We made a few calls and posted on some message boards, and early this morning I got an email from a man offering up his three-car garage as a potential practice space. It was in an unfamiliar part of Buffalo, so I plugged the address into my GPS, and pulled out of my driveway.
Where it led me was surprising. It was only 16 minutes from my house, but it might as well have been Beirut. Half the houses on the street had been torched in what appeared to be the ultimate act of vandalism. Others sat derelict and boarded up – waiting for their turn to go up in smoke too. Within about 100 feet of each other were two makeshift memorial sites for people who had suffered some form of fatal tragedy. One had a teddy bear tied to a tree, with a dozen empty liquor bottles piled at the base of the trunk. It was a sad image. And a bit scary too.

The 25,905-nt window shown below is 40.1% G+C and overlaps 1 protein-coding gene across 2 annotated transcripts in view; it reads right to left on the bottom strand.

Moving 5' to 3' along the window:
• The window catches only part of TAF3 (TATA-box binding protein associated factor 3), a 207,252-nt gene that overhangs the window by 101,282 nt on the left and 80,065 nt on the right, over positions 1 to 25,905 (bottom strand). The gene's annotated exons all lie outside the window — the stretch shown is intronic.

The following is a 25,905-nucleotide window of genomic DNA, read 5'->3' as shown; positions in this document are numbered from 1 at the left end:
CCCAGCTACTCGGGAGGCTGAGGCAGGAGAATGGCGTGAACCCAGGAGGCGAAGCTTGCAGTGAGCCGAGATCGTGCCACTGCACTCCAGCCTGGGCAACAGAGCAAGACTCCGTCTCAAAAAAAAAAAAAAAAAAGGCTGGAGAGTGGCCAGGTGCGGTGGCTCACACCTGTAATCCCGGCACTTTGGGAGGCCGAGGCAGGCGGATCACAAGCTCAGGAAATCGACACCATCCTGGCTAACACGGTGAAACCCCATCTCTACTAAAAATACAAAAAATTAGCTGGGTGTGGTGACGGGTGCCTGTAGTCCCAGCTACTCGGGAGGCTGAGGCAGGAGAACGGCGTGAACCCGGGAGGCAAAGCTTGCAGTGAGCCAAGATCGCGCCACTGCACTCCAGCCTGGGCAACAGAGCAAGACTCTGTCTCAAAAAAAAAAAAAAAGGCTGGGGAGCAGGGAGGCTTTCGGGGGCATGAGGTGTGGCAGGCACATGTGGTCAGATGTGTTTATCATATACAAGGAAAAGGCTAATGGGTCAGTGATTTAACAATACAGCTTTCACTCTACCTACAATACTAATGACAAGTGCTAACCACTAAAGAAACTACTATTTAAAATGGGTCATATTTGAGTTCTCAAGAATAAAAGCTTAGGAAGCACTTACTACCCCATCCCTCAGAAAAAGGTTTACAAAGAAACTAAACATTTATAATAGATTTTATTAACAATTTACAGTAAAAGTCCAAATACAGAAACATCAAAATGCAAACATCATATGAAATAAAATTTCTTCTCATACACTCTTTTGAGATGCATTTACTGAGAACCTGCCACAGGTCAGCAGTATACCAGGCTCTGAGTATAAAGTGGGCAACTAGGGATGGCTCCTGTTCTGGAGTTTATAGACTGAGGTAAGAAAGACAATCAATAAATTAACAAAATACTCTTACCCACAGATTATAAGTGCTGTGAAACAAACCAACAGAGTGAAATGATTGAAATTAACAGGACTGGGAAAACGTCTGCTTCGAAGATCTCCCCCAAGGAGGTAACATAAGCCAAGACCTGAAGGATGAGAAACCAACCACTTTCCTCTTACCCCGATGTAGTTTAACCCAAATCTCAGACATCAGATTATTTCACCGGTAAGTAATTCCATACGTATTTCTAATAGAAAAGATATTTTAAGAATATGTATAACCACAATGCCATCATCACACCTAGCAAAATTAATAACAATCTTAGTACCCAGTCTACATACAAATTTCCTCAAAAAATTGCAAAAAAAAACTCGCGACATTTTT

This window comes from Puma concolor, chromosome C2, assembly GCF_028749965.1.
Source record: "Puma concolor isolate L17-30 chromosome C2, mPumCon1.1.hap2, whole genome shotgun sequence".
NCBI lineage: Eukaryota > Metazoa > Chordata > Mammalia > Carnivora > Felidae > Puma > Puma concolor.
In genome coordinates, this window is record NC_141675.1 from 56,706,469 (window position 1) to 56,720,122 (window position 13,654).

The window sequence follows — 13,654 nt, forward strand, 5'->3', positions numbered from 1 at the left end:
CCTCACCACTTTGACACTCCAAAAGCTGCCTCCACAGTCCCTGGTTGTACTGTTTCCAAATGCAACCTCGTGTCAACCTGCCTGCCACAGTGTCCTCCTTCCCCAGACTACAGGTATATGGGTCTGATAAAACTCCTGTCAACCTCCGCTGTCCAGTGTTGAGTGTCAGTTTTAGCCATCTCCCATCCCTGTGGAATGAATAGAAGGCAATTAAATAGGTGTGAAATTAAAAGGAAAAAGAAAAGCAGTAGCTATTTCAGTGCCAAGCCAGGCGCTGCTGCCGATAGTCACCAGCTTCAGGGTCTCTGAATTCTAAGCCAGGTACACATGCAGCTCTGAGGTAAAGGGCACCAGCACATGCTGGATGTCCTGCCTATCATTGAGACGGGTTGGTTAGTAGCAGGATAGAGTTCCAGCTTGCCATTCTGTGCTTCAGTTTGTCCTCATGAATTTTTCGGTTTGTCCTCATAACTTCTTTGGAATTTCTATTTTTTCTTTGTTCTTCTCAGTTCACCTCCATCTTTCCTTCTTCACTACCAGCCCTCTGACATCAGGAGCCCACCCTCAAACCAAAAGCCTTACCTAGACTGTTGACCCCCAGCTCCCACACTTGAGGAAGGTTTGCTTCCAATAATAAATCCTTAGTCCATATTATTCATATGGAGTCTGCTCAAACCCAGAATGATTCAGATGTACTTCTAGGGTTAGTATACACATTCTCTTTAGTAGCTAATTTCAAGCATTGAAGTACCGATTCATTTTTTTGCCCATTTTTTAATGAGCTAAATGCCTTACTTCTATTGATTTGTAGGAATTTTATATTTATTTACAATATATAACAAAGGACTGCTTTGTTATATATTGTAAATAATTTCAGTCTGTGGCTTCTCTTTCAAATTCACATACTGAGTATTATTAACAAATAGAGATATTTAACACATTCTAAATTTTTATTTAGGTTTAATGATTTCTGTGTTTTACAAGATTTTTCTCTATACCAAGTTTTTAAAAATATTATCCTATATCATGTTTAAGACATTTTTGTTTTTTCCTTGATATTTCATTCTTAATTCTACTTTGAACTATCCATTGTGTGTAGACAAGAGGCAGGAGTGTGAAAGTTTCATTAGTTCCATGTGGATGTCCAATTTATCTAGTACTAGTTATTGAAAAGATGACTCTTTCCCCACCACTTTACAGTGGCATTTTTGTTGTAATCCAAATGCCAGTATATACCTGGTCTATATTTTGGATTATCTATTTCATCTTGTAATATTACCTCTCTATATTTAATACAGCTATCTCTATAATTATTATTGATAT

I took one look down this street and did two things – checked to make sure my doors we locked, and immediately decided that my band would not be calling this place home any time soon.
Some people do call this home, however. Several houses down from the pile of bottles was a man sitting on his porch starring stonily into the street. He matched his surroundings – dirty and vacant. I felt sorry for him. What was a bizarre field trip for me was reality to him. It made me wonder – how did he get here? What in his life was different from mine that caused him to live on a street littered with broken bottles and empty buildings, while just a few miles away I enjoyed the modern amenities of middle class life?
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